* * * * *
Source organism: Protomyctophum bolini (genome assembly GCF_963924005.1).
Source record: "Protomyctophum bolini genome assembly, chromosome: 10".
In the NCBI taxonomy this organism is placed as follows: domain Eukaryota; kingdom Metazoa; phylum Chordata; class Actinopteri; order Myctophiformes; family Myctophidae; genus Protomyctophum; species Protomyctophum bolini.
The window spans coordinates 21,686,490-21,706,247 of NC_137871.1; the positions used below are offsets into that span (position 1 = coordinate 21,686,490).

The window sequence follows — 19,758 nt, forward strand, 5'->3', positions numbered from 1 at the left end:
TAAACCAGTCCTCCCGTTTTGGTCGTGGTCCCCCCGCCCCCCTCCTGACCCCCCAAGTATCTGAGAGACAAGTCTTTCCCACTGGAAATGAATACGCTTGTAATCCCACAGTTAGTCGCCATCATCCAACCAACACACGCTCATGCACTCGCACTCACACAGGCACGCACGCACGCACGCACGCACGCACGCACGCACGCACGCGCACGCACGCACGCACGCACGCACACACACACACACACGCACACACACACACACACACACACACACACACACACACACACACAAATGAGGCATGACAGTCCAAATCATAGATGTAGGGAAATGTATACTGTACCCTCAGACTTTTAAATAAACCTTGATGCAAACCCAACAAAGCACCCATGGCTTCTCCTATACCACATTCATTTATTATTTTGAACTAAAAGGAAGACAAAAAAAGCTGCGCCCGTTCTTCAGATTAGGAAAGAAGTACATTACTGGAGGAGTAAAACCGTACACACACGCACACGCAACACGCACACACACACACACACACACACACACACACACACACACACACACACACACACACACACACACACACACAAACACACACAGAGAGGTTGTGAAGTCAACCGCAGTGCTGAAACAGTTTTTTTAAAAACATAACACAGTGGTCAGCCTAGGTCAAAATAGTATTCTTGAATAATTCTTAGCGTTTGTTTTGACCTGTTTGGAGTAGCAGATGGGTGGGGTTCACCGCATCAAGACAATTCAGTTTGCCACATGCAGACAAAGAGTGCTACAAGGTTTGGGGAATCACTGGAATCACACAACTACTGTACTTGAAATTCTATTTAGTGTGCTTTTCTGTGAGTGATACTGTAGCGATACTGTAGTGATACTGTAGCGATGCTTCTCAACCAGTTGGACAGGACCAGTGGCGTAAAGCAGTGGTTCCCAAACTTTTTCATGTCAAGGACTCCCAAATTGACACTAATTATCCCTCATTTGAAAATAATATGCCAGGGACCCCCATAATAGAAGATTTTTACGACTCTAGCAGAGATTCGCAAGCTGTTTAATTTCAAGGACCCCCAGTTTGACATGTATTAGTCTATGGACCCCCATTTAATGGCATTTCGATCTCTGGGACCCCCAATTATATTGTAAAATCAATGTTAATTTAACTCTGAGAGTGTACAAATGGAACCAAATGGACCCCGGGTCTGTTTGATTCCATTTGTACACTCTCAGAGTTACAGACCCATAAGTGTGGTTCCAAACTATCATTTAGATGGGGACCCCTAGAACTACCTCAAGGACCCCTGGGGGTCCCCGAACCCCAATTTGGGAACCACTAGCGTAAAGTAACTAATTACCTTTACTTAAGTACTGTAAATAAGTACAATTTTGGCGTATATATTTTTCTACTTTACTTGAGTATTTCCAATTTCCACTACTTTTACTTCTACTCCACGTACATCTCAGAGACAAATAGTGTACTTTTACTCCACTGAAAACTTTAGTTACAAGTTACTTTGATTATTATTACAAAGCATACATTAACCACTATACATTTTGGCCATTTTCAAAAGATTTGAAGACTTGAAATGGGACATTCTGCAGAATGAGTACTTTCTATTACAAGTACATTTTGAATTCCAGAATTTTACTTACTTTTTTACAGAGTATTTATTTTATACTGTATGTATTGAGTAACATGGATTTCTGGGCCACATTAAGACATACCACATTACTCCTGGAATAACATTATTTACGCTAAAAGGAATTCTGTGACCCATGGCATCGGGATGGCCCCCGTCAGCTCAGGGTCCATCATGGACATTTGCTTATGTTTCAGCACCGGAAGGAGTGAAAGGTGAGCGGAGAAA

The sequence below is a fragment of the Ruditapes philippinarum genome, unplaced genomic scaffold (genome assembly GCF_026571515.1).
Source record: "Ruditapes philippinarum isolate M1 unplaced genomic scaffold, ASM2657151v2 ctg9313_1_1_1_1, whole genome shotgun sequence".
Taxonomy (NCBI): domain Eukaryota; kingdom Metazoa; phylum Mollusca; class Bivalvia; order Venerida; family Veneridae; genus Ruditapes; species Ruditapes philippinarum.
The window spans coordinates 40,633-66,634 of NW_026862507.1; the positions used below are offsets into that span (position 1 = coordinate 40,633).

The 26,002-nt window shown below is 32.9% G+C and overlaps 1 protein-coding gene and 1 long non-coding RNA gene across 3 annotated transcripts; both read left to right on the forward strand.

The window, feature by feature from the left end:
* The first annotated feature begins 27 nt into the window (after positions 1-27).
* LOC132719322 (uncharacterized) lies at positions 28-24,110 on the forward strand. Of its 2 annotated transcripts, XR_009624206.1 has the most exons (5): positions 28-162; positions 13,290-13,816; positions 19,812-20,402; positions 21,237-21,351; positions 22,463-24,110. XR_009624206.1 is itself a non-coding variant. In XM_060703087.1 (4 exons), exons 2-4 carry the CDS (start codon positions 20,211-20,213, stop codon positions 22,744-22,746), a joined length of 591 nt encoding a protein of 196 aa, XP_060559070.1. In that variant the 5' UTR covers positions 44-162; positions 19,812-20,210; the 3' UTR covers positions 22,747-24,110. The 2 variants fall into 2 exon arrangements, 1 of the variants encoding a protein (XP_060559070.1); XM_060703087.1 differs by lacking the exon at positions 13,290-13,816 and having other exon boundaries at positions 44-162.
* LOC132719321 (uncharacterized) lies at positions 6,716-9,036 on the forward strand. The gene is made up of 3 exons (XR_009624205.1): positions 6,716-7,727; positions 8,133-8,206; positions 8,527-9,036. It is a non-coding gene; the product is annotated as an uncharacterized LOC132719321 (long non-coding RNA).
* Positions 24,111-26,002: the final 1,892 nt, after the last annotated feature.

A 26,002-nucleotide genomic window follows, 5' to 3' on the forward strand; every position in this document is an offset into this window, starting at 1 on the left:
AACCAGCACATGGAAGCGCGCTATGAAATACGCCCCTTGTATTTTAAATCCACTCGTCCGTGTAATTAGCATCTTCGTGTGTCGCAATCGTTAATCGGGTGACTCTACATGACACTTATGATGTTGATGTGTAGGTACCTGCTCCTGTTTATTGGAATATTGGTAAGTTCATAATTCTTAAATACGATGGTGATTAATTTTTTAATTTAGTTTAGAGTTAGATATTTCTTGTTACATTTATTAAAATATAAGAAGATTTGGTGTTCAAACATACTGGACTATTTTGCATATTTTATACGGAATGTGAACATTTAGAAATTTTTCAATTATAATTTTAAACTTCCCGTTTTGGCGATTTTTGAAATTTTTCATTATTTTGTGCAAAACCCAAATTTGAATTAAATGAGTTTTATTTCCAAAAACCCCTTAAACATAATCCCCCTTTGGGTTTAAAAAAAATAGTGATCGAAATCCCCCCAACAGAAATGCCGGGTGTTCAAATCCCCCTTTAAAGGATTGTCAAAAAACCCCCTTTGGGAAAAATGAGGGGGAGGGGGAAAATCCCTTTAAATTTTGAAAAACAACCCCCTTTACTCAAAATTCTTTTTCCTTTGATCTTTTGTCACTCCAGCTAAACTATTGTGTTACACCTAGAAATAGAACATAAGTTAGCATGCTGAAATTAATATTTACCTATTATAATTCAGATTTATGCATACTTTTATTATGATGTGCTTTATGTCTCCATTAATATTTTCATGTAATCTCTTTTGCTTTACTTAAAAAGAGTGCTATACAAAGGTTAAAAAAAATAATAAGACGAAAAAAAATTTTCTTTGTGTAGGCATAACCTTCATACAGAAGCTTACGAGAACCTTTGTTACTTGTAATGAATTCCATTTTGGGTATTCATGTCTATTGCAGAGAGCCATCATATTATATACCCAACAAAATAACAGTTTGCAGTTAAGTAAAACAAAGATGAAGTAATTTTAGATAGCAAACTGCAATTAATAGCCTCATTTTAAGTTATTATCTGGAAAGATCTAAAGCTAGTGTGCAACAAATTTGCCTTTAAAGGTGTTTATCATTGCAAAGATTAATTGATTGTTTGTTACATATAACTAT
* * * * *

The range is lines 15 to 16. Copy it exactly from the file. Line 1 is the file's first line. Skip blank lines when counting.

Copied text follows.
* LOC132719321 (uncharacterized) lies at positions 6,716-9,036 on the forward strand. The gene is made up of 3 exons (XR_009624205.1): positions 6,716-7,727; positions 8,133-8,206; positions 8,527-9,036. It is a non-coding gene; the product is annotated as an uncharacterized LOC132719321 (long non-coding RNA).
* Positions 24,111-26,002: the final 1,892 nt, after the last annotated feature.